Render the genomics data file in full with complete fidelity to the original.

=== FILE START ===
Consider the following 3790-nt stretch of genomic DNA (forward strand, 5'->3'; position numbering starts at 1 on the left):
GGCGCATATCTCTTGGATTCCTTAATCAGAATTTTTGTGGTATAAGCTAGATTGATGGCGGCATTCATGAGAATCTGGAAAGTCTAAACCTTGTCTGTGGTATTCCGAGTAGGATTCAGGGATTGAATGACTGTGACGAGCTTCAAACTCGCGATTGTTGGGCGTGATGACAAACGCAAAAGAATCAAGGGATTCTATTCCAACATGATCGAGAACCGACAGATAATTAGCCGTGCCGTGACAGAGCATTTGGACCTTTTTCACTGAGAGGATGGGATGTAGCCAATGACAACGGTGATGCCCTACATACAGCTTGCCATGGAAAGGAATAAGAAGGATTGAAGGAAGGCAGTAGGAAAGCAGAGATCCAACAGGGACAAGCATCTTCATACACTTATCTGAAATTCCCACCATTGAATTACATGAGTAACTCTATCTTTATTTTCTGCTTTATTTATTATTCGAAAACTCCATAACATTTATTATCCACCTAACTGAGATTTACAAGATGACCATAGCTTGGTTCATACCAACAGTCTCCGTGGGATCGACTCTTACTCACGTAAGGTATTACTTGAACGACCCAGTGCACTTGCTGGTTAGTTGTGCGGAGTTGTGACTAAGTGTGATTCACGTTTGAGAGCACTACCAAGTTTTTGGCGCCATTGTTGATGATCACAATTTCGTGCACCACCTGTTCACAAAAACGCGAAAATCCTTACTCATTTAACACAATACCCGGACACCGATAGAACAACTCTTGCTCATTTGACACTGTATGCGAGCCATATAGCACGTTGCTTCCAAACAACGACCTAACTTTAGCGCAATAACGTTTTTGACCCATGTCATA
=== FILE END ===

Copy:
Consider the following 3790-nt stretch of genomic DNA (forward strand, 5'->3'; position numbering starts at 1 on the left):
GGCGCATATCTCTTGGATTCCTTAATCAGAATTTTTGTGGTATAAGCTAGATTGATGGCGGCATTCATGAGAATCTGGAAAGTCTAAACCTTGTCTGTGGTATTCCGAGTAGGATTCAGGGATTGAATGACTGTGACGAGCTTCAAACTCGCGATTGTTGGGCGTGATGACAAACGCAAAAGAATCAAGGGATTCTATTCCAACATGATCGAGAACCGACAGATAATTAGCCGTGCCGTGACAGAGCATTTGGACCTTTTTCACTGAGAGGATGGGATGTAGCCAATGACAACGGTGATGCCCTACATACAGCTTGCCATGGAAAGGAATAAGAAGGATTGAAGGAAGGCAGTAGGAAAGCAGAGATCCAACAGGGACAAGCATCTTCATACACTTATCTGAAATTCCCACCATTGAATTACATGAGTAACTCTATCTTTATTTTCTGCTTTATTTATTATTCGAAAACTCCATAACATTTATTATCCACCTAACTGAGATTTACAAGATGACCATAGCTTGGTTCATACCAACAGTCTCCGTGGGATCGACTCTTACTCACGTAAGGTATTACTTGAACGACCCAGTGCACTTGCTGGTTAGTTGTGCGGAGTTGTGACTAAGTGTGATTCACGTTTGAGAGCACTACCAAGTTTTTGGCGCCATTGTTGATGATCACAATTTCGTGCACCACCTGTTCACAAAAACGCGAAAATCCTTACTCATTTAACACAATACCCGGACACCGATAGAACAACTCTTGCTCATTTGACACTGTATGCGAGCCATATAGCACGTTGCTTCCAAACAACGACCTAACTTTAGCGCAATAACGTTTTTGACCCATGTCATA